Named after the palace of the dragon in the famous Japanese fairy tale, the asteroid Ryu completes one chain of the sun every 1.3 years. His path brings him into Earth's orbit for a long time, making Ryuga a potentially dangerous asteroid

Although Hayabusa 2 explores Ryugu, the NASIR OSIRIS-REx spacecraft is reviewing another asteroid – for Bennu in the future. Like Ryu, Bennu is an asteroid-rich carbon that regularly crosses Earth's orbit.

OSIRIS-REx will bring home at least 60 grams, or 2.1 ounces of samples from Bennu in 2023, while Hayabusa 2 can return to Earth at least 100 milligrams of asteroid material. Scientists hope that both missions will return from much more.

Tsuda said that engineers are not immediately sure how many samples Hayabusa 2 collected on Thursday. But officials are convinced that the projectile worked as expected, and Zuda said that he had "the highest expectations" that Hayabusa 2 hit a "decent amount of sample."

Hayabusa 2 and OSIRIS-REx mission teams collaborate in their asteroid. research. JAXA and NASA have agreed to share samples of asteroids brought to Earth by Hayabusa 2 and OSIRIS-REx, and three US scientists from the OSIRIS-REx team are appointed as co-investigators of the Japanese mission. Instead, three Japanese researchers officially joined the OSIRIS-REx team.

The Hayabusa 2 ground team creates a photo after landing on a sandwich and round on the Ryugu asteroid. Author: JAXA

Hayabusa 2 launched on Japanese rocket H-2A on December 3, 2014, and moved to the target of asteroids using ion engines that arrived in the outskirts of Ryu in June last year. The robots roamed Ryuu in September, then released a European mobile scout to land on the asteroid in October. Miniature passengers became the first mobile vehicles to explore the surface of the asteroid. All three works returned images and scientific data.

The mission's leaders hoped that the first sample of Hayabusa 2 will appear in late October, but officials postponed the shutdown until completion of additional analysis and surveys after the spacecraft had discovered that the asteroid was more rocky and durable than expected. The leaders decided to place a marker of their intended destination at their best landing site for the first attempt at Hayabusa 2, helping the spacecraft navigate through a narrow corridor to safely reach a blaque-free place that could threaten the mission.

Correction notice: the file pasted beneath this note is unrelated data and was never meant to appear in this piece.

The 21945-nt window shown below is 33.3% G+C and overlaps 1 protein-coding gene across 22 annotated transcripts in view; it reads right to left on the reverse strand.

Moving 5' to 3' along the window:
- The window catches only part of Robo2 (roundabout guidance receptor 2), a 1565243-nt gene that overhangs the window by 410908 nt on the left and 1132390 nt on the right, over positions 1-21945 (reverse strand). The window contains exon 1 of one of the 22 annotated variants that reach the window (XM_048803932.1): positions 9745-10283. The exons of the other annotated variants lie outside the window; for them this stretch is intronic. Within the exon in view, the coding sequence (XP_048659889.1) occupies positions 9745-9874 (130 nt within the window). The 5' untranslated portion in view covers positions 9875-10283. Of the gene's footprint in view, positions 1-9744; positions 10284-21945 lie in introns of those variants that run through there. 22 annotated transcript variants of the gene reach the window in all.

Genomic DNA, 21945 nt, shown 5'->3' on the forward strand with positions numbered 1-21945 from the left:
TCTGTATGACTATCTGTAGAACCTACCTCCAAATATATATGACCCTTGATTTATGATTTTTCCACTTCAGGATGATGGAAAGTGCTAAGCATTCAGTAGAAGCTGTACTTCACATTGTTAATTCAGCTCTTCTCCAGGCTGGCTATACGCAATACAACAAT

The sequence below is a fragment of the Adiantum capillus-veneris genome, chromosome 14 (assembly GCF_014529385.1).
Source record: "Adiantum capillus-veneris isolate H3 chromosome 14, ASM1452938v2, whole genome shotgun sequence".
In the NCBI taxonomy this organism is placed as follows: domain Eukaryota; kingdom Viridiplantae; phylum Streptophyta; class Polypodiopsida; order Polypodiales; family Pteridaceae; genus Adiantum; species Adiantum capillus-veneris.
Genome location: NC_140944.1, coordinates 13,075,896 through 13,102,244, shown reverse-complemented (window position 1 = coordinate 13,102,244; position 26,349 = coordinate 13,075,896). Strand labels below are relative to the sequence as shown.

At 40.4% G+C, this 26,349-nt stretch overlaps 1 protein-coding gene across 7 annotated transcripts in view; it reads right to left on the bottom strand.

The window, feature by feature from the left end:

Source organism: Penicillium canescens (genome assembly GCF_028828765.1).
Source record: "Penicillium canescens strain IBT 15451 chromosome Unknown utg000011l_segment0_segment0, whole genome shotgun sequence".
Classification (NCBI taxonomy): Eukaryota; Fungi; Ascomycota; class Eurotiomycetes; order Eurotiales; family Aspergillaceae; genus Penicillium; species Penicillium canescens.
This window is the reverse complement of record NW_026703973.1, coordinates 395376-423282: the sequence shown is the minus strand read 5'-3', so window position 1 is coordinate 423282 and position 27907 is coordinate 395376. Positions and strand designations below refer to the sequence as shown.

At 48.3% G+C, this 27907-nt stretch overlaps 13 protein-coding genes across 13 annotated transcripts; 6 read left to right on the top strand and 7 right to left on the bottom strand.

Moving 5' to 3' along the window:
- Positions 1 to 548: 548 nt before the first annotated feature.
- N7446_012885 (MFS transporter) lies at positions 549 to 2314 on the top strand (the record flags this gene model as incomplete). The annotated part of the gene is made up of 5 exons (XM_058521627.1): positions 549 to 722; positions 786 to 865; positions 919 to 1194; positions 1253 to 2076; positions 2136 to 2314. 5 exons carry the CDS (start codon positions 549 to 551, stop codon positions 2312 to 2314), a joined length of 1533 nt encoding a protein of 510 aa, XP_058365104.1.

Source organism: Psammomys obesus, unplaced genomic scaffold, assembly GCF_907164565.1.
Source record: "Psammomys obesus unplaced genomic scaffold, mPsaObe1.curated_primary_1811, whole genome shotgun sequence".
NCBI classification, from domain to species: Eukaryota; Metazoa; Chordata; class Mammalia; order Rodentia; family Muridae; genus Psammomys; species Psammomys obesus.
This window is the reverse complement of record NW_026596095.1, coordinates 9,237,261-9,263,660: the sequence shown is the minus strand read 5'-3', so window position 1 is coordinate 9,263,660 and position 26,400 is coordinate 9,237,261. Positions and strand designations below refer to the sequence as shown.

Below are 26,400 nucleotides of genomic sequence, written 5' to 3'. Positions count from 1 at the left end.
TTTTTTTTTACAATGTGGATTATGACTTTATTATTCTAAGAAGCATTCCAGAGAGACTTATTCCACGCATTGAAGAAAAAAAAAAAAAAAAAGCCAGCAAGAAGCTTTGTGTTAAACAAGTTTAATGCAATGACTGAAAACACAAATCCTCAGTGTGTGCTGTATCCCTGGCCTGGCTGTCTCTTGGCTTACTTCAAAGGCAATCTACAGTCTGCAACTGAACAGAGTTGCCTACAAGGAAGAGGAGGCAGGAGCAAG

Hayabusa 2 may try to collect two more samples from other places on Ryugu before starting an asteroid ride in November or December. The spacecraft must begin its journey to Earth by the end of the year to return home in December 2020 when Hayabusa 2 releases the sample carrier for re-entry and parachute landing in Australia.

Tsuda seeks to complete the critical operations of Hayabusa 2 on an asteroid until June or July, when Ryugu forces its closet to approach the Sun in its 1.3-year-old orbit. surface. Author: JAXA / Akihiro Ikeshita

One of the sampling maneuvers of Hayabusa 2 will fire a copper plate – 400 times larger than a tantalum bullet used on Thursday – to cut the crater on the asteroid, allowing the ship to hook. material from the surface of Ryu. An underground sample can be valuable to scientists, since the material there was not exposed to particles and radiation that bombardes the surface of the asteroid.

"We have to figure out what to do with two landings that are still planned," Zelda said.

"At the moment we can not formulate the schedule," Zuda said. "We do not want to stay out of business for a month. This is not our plan. The state (spacecraft) is such that it is in the upper form. Maybe every two weeks or three weeks we want to carry out important operations.

Takanao Saiki, project engineer at Hayabusa 2 and flight director, said the release of a copper blow to create a Ryuga crater would be one of the Highlights of the mission.

"As much as a landing operation, and it's quite risky," Saiki said on Thursday. "Honestly, the (drummer) is a real challenge, but all team members use their brains in landing operations to this day … We would like today to celebrate success, but from tomorrow we want to start training.

"It has increased our momentum, but we have to be careful," Saiki said.